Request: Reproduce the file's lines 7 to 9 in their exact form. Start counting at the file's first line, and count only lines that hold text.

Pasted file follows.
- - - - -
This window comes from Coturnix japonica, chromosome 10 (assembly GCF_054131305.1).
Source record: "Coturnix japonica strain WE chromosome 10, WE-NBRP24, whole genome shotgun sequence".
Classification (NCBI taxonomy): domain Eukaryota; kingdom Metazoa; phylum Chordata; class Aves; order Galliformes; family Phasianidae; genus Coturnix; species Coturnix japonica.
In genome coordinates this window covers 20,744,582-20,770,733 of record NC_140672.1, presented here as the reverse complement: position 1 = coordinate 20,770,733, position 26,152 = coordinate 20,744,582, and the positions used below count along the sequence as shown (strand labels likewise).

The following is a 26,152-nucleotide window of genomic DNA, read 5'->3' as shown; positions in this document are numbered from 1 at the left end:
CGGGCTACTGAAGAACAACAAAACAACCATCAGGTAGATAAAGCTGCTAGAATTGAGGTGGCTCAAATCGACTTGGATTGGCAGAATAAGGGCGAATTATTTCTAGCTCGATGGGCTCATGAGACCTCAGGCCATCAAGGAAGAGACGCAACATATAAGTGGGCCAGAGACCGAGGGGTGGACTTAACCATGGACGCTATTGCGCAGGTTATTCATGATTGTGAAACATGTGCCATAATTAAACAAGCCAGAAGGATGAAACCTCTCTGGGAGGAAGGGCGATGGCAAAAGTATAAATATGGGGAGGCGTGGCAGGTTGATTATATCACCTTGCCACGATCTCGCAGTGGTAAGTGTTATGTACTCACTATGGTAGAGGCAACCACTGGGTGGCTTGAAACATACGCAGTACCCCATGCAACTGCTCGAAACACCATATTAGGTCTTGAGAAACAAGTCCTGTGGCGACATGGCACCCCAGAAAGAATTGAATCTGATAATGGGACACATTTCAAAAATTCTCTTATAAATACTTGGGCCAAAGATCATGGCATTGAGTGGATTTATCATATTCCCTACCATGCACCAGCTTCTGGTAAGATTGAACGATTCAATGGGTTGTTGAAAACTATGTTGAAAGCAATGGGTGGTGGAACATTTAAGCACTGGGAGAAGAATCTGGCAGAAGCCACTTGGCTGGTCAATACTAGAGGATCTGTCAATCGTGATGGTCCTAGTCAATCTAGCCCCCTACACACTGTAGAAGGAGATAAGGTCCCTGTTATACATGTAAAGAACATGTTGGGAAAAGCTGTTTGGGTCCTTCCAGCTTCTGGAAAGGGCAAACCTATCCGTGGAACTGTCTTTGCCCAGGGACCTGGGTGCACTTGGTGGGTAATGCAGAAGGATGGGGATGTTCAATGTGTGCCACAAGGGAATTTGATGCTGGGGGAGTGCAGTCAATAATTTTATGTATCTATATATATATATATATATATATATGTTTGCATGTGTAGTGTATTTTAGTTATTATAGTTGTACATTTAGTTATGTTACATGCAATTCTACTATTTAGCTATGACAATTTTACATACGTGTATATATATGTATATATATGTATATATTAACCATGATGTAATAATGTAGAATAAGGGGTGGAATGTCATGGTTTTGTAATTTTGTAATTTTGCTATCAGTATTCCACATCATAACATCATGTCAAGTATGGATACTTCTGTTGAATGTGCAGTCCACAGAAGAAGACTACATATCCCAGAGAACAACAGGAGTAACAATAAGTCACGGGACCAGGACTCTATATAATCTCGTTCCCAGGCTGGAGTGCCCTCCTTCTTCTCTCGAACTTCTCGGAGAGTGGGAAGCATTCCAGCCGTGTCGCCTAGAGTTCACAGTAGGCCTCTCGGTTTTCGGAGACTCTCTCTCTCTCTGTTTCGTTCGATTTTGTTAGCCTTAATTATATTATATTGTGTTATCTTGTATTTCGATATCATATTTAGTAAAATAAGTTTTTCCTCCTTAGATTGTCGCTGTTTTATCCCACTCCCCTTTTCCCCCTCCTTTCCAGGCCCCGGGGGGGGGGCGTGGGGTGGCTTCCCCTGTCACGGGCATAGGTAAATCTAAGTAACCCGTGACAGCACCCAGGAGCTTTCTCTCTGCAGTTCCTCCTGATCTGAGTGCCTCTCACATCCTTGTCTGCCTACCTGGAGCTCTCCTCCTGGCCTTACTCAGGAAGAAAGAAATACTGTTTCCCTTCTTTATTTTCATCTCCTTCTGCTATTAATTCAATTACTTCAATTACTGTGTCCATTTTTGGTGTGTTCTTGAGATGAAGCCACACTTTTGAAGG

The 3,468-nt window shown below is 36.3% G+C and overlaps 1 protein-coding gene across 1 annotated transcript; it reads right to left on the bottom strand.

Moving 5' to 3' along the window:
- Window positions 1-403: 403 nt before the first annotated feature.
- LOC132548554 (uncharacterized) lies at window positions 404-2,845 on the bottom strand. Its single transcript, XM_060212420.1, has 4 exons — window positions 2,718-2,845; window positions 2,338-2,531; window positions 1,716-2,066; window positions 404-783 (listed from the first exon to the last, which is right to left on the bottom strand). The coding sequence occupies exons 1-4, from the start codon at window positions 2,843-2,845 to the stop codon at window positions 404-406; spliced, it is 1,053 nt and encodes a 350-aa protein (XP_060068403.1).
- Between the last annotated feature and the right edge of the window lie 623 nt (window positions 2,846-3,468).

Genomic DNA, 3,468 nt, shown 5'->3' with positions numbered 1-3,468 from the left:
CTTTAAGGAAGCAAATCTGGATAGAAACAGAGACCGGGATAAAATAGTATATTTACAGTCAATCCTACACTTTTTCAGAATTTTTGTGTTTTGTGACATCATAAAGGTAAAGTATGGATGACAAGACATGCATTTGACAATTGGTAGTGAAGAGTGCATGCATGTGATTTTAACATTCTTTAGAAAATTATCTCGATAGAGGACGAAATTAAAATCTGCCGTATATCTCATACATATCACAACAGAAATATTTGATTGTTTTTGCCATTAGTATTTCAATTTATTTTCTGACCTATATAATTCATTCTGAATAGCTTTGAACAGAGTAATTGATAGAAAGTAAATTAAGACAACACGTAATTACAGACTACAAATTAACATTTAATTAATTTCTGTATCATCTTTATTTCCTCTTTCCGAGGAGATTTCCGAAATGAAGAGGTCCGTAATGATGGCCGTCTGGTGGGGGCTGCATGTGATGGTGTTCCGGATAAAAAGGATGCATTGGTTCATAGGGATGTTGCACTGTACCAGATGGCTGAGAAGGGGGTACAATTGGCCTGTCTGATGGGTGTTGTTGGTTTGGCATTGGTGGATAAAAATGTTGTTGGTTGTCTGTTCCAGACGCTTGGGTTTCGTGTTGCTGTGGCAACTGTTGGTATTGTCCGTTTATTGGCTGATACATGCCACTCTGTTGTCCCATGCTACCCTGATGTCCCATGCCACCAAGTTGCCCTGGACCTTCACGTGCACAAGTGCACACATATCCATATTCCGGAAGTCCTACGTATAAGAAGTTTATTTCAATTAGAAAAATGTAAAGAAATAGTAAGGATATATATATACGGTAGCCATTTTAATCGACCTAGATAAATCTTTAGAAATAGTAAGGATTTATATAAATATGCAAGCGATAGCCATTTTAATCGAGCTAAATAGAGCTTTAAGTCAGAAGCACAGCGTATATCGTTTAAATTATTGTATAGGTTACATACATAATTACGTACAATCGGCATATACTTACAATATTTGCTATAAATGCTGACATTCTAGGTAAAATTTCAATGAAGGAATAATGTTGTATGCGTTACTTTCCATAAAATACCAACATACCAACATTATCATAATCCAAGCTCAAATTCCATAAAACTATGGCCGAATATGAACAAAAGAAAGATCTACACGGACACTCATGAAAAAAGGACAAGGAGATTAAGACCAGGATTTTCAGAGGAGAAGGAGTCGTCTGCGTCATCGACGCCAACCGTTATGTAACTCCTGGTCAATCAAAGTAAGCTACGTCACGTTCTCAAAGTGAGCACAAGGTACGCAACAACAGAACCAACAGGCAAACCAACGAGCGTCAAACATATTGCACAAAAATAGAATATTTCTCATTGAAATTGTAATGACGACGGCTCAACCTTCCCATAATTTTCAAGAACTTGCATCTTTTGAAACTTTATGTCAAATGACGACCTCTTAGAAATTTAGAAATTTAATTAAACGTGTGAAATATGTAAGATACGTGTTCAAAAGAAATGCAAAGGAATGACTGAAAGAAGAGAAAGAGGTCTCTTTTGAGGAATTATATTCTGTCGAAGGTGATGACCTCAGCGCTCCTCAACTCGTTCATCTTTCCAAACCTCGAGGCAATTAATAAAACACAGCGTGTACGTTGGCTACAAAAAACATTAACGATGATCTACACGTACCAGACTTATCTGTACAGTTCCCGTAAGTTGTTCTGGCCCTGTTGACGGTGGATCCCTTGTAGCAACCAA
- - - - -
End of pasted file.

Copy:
The 3,468-nt window shown below is 36.3% G+C and overlaps 1 protein-coding gene across 1 annotated transcript; it reads right to left on the bottom strand.

Moving 5' to 3' along the window:
- Window positions 1-403: 403 nt before the first annotated feature.